Thursday, February 18, 2010

Relic: A Pleasant Surprise

A week ago I just finished reading the novel "Relic." For those of you who have seen the movie, "The Relic," please disregard everything in it, because the movie is nothing like the book. In fact, the movie was so bad that I think my mind blocked any memories of it out to protect me from losing any more brain cells.

Since the movie was so horrible I was slightly skeptical about the book. Also, this is the second book given to me by the friend who gave me, "The Ruins" and, if you've read my review of that, suffice to say I wasn't a fan. However, I'm pleased to say his praise of this book was accurate. This book is a fast paced adventure taking place in an eerie setting with everything you want a from a best seller; likable characters, suspense, action, and even a setup for a sequel.

The story takes place in the New York Museum of Natural History. Guests are being murdered by evisceration and part of their brains are removed post-mortem. Those in charge of the museum are trying to keep the matter quiet, afraid that it will ruin their chances of opening the "Superstition" exhibit. It's a controversial exhibit that they hope will renew the public's interest in the museum, basically saving it from bankruptcy. However, as more murders occur, the city police and FBI are called in to investigate, and despite the authorities' best efforts to close the museum for the protection of the public, the museum directer pulls some strings and opens the exhibit anyway. This culminates in a dramatic climax where the people invited to the opening ceremony are being picked off by terrifying monster, one by one.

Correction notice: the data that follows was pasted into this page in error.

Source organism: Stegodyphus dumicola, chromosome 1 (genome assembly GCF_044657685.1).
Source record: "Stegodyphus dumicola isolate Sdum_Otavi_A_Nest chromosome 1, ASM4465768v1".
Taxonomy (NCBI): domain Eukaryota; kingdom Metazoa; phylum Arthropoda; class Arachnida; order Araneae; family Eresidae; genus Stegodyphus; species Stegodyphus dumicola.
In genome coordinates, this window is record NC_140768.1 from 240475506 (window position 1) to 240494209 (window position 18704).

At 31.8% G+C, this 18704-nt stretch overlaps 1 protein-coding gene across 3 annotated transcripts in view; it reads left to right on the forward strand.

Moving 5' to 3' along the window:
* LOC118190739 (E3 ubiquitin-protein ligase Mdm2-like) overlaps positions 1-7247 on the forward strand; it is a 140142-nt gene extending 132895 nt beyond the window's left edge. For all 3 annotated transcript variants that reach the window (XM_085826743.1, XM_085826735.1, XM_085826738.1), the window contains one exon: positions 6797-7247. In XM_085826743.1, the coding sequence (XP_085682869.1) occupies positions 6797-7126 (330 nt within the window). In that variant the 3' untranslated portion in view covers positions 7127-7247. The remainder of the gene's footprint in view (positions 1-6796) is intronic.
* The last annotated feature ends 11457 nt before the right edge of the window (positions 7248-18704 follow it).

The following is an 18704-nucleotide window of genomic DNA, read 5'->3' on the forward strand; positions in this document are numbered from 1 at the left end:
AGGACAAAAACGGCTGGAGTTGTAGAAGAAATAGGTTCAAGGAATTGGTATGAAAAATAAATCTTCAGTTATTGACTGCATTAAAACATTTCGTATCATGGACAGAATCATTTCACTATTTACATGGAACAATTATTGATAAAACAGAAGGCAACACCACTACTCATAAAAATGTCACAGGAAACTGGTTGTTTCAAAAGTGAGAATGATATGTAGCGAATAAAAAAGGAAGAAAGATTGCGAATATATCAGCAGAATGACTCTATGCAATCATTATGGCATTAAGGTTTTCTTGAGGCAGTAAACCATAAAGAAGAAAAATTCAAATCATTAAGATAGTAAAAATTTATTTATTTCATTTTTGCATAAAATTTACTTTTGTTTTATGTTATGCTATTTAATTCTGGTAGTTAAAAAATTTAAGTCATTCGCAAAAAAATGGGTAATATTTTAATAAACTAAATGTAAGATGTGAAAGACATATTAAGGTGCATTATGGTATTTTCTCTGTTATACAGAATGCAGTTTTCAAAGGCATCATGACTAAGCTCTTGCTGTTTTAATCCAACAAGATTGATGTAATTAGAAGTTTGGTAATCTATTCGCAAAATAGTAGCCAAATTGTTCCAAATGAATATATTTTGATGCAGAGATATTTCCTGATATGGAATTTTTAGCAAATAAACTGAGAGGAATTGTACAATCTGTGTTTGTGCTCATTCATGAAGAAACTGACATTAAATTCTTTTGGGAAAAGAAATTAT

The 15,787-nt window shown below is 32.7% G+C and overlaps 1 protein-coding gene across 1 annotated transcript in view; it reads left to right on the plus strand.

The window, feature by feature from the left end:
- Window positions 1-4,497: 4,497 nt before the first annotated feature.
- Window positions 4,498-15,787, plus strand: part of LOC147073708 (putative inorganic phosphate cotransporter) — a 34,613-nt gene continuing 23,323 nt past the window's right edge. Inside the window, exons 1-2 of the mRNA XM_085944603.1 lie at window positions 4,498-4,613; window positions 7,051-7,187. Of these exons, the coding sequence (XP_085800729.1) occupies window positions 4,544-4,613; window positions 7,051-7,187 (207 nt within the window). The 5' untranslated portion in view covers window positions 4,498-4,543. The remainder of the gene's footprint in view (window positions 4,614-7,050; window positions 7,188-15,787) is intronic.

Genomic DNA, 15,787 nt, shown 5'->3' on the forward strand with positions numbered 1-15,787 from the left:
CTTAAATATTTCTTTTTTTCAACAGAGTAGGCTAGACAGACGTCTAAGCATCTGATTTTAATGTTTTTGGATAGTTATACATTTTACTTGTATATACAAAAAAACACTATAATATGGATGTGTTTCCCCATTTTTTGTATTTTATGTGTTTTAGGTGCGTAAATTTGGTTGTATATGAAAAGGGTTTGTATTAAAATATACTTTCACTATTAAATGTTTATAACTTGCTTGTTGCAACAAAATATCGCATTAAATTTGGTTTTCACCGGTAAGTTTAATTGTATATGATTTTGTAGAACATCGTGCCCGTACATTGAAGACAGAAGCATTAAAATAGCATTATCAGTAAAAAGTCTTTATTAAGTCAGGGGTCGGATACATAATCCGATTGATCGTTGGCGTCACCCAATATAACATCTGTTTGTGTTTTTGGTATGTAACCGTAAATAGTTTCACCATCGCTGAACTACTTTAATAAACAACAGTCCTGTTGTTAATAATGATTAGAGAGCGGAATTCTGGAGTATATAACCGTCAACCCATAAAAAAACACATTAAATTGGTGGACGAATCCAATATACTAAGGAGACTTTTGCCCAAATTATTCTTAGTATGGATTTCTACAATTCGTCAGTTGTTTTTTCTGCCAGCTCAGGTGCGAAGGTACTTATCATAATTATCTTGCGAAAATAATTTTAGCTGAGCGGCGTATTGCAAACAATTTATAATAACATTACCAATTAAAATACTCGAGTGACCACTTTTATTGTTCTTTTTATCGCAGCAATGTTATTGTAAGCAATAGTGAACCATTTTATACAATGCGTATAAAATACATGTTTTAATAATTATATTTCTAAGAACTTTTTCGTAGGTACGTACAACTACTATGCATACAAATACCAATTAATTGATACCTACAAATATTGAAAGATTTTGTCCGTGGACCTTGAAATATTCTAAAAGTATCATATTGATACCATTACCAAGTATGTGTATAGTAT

All of the main characters in this story are likable in some way. Even the directors of the museum are sympathetic characters by the end of the novel when they finally realize how foolish their actions were. The main character, Margo, manages to remain feminine while breaking the stereotypes associated with female protagonists. (Hence, she doesn't conform to the weak female stereotype of so many others...) This is also the first book where I've actually liked the figure of a journalist. Most journalist characters really annoy me, because they're willing to do ANYTHING to get a story and often are very crass and cold when it comes to innocent victims. While, Smithback, the journalist, does occasionally seem slightly cold to the plight of innocents, his roguish wit and sense of humor make him one of the most likable characters for me.